The American Express Business Platinum card is awesome because it currently offers a 100,000 points sign up bonus and those points have two very high value uses:

  • transfer them to Membership Rewards partner airlines
  • use them like cash to book flights at a value of 2 cents per point

Plus the card has all the standard Amex Platinum benefits like lounge access, hotel status, and much more.

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That’s good enough without having to invent some fuzzy logic that the points are worth more than 2 cents each when booking airfare.

The Airfare Benefit Explained

Business Platinum Card Members can redeem Membership Rewards at a rate of 2 cents per point toward toward fares in economy on one airline and 2 cents per point toward any First or Business Class fare. You have to call in and select one airline to get 2 cents per point of value for its coach flights. The Business/First benefit is automatic.

Then you have to have enough points to cover a booking at 1 cent per point and book through American Express Travel inside your Amex account. You will quickly be rebated half the points back.

Getting 2 cents per point on redemptions is very good, and many people will prefer it to transferring Membership Rewards to a partner airline either in order to earn status or in order to book cheap flights.

Any flight you book with Membership Rewards through American Express Travel is considered a cash flight by the airline selling the ticket because they get cash from AMEX. So if you want to earn status with, say, Delta, you could select Delta as your airline for the 50% rebate on redemptions for coach tickets. Then when it’s time to book yourself a ticket, book Delta flights through American Express Travel and get 2 cents of value per Membership Reward. In the process, earn Delta miles and status when you fly the flights.

Imagine you find a $300 cross-country roundtrip. That would be 15,000 Membership Rewards, which is far less than the 25,000 traditional airline miles you’d need to redeem for such a flight. You’d also earn miles and status for your trip.

Or imagine you find a $2,000 roundtrip Business Class fare to Europe. That would be 100,000 Membership Rewards, which is far less than the 125,000 to 140,000 traditional airlines miles for such a flight. Plus the 100,000 Membership Rewards is all you’d pay. With traditional miles, you’d pay taxes of $100 to $300 on the award. Plus with the 100,000 Membership Rewards, you’d earn miles and status on the trip. You wouldn’t earn either with the traditional miles.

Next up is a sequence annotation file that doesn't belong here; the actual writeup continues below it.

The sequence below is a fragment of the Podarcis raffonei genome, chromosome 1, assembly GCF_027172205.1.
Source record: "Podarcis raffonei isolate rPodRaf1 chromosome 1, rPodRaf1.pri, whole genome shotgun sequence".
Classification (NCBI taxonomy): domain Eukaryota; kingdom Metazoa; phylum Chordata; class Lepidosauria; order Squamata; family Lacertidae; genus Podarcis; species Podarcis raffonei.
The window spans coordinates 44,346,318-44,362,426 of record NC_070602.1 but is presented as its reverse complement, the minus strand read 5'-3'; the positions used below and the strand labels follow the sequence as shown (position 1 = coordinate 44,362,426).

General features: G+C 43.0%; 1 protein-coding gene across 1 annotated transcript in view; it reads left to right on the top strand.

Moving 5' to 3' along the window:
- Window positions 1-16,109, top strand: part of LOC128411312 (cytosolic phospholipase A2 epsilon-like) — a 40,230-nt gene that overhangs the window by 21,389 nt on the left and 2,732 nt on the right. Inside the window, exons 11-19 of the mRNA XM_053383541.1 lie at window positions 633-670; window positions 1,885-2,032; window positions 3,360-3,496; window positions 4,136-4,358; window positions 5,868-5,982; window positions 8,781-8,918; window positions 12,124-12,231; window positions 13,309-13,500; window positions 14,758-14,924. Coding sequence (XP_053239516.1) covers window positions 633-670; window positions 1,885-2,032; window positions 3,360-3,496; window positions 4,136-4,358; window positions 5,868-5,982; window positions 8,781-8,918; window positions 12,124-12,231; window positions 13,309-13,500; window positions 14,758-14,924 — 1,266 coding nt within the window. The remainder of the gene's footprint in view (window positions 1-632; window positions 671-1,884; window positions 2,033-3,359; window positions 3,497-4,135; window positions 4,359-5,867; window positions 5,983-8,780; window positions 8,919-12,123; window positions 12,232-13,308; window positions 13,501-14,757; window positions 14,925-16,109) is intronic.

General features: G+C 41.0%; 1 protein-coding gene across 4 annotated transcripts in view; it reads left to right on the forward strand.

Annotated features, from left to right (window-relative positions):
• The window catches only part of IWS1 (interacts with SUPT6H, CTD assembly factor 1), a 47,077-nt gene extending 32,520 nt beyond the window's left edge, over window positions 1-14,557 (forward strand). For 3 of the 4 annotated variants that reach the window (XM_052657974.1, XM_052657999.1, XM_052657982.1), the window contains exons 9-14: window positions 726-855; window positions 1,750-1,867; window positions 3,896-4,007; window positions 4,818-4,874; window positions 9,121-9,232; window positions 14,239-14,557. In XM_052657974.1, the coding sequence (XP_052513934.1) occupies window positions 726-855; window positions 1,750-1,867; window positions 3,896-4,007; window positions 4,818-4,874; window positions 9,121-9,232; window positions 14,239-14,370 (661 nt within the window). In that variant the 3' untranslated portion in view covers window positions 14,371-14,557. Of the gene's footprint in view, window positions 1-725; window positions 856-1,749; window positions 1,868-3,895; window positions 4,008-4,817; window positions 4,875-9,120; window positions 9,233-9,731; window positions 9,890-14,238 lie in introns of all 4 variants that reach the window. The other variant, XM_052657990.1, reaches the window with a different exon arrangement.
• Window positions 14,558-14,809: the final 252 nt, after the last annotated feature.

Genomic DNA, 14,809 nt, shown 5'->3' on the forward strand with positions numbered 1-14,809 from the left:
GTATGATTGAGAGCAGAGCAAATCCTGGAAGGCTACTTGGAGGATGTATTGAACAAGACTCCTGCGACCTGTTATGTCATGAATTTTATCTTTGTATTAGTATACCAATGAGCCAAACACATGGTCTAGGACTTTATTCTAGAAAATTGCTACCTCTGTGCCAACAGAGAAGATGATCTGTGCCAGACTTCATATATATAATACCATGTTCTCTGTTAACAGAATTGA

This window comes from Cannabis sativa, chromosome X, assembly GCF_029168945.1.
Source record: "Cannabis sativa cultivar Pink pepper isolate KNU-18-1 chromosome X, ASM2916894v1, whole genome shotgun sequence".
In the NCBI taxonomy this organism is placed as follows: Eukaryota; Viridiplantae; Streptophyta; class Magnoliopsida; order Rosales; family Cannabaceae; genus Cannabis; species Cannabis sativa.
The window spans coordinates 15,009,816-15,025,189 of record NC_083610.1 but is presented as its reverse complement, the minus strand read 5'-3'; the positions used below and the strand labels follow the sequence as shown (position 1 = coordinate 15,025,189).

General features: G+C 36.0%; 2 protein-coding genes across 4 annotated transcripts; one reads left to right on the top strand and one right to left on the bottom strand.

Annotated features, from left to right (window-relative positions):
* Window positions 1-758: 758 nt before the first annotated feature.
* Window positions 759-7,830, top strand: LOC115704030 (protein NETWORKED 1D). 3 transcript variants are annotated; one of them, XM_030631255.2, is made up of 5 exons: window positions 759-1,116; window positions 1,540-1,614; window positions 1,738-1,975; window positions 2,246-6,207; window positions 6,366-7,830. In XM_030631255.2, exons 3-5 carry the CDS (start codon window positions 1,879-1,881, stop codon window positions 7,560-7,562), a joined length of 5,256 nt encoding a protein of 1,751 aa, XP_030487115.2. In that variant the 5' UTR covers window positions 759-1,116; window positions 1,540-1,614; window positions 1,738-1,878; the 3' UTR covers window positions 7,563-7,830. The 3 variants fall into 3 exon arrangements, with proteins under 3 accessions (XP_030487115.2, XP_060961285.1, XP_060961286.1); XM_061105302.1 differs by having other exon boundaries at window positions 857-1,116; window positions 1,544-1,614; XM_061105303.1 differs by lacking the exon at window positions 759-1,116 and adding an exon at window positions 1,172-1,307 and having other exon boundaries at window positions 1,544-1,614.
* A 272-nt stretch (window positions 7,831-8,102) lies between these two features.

But That’s It: 2 Cents

A recent email I got from a reader and a recent The Points Guy post try to argue that Membership Rewards are actually worth more than 2 cents per point when redeemed like this because of the airline miles you earn from flying the paid tickets.

Simply put, that’s bollocks unless you also mentally subtract the value of miles earned from the cash price of cash tickets.

When you see a $300 ticket on United, do you say, “This ticket costs $277.50 because it is $300 upfront but I earn 1,500 United miles worth $22.50 when I fly it.”?

  • If so, then yes Membership Rewards are worth more than 2 cents per point when redeemed for flights because you also earn miles on those flights. They’re worth around 2.1 cents if you don’t have airline status and more if you do.
  • If not, then Membership Rewards are worth exactly 2 cents toward redemptions. I’m in this camp. When I see a $300 ticket, I think it costs $300. I don’t mentally subtract the value of miles I’ll earn.

This distinction might seem small, but this blog is called “MileValue,” and I do think understanding the value you’re getting per point/mile on your redemptions is crucial to using your points and miles correctly.

If You Really Want to Make the Perk Sound Better

While I don’t agree with the logic presented above that attempts to make the Amex Business Platinum’s perk sound better, there is one legitimate ways to make it sound better:

If you have an Amex Business Platinum and other cards that earn Membership Rewards, all the Membership Rewards earned by all the cards can be redeemed at this 2 cents per point rate. Many other Membership Rewards-earning cards have higher earning rates than the 1-point-per-dollar-spent Business Platinum–up to 4.5x in fact. That means this benefit can mean getting 2 to 9 cents back per dollar of spending toward airfare.

Bottom Line

I’m all for creative, but consistent, ways of valuing miles and points. Membership Rewards earned on the American Express Business Platinum card are worth 2 cents each toward flights if you–like me–see a $300 ticket and think, “This ticket costs $300.”

If, instead, you look at a $300 ticket and mentally subtract the value of miles you’ll earn from flying it, then Membership Rewards are worth a little more to you.

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